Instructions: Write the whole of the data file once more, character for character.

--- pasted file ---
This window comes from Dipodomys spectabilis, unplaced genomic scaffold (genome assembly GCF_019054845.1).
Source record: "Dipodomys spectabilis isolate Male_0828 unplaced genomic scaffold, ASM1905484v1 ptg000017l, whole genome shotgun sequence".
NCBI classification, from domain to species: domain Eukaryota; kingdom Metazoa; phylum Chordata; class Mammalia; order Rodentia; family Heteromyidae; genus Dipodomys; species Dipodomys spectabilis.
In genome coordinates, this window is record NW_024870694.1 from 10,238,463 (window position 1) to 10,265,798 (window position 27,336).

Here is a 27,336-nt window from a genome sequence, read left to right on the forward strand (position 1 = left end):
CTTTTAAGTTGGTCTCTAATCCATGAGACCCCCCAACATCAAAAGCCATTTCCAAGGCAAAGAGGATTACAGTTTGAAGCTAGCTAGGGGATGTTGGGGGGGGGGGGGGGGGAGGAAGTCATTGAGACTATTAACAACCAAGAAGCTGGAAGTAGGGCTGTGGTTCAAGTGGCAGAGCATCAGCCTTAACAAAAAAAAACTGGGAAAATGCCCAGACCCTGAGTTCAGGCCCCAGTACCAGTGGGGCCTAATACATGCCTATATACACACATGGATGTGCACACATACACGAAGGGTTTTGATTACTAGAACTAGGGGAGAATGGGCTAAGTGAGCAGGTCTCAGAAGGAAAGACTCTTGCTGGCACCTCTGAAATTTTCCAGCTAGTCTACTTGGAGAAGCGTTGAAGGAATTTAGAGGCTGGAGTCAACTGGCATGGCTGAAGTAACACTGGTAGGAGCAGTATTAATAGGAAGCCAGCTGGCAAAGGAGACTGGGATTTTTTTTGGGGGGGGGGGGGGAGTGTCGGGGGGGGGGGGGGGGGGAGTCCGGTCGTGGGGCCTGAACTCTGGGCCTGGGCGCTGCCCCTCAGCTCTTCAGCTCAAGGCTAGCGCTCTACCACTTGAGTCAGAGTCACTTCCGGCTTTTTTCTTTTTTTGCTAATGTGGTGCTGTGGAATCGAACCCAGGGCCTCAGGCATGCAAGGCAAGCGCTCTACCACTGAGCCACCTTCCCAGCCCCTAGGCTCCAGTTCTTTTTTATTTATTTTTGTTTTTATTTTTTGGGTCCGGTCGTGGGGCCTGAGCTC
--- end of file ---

This window comes from Dipodomys spectabilis, unplaced genomic scaffold (genome assembly GCF_019054845.1).
Source record: "Dipodomys spectabilis isolate Male_0828 unplaced genomic scaffold, ASM1905484v1 ptg000017l, whole genome shotgun sequence".
NCBI classification, from domain to species: domain Eukaryota; kingdom Metazoa; phylum Chordata; class Mammalia; order Rodentia; family Heteromyidae; genus Dipodomys; species Dipodomys spectabilis.
In genome coordinates, this window is record NW_024870694.1 from 10,238,463 (window position 1) to 10,265,798 (window position 27,336).

Here is a 27,336-nt window from a genome sequence, read left to right on the forward strand (position 1 = left end):
CTTTTAAGTTGGTCTCTAATCCATGAGACCCCCCAACATCAAAAGCCATTTCCAAGGCAAAGAGGATTACAGTTTGAAGCTAGCTAGGGGATGTTGGGGGGGGGGGGGGGGGAGGAAGTCATTGAGACTATTAACAACCAAGAAGCTGGAAGTAGGGCTGTGGTTCAAGTGGCAGAGCATCAGCCTTAACAAAAAAAAACTGGGAAAATGCCCAGACCCTGAGTTCAGGCCCCAGTACCAGTGGGGCCTAATACATGCCTATATACACACATGGATGTGCACACATACACGAAGGGTTTTGATTACTAGAACTAGGGGAGAATGGGCTAAGTGAGCAGGTCTCAGAAGGAAAGACTCTTGCTGGCACCTCTGAAATTTTCCAGCTAGTCTACTTGGAGAAGCGTTGAAGGAATTTAGAGGCTGGAGTCAACTGGCATGGCTGAAGTAACACTGGTAGGAGCAGTATTAATAGGAAGCCAGCTGGCAAAGGAGACTGGGATTTTTTTTGGGGGGGGGGGGGGAGTGTCGGGGGGGGGGGGGGGGGGAGTCCGGTCGTGGGGCCTGAACTCTGGGCCTGGGCGCTGCCCCTCAGCTCTTCAGCTCAAGGCTAGCGCTCTACCACTTGAGTCAGAGTCACTTCCGGCTTTTTTCTTTTTTTGCTAATGTGGTGCTGTGGAATCGAACCCAGGGCCTCAGGCATGCAAGGCAAGCGCTCTACCACTGAGCCACCTTCCCAGCCCCTAGGCTCCAGTTCTTTTTTATTTATTTTTGTTTTTATTTTTTGGGTCCGGTCGTGGGGCCTGAGCTC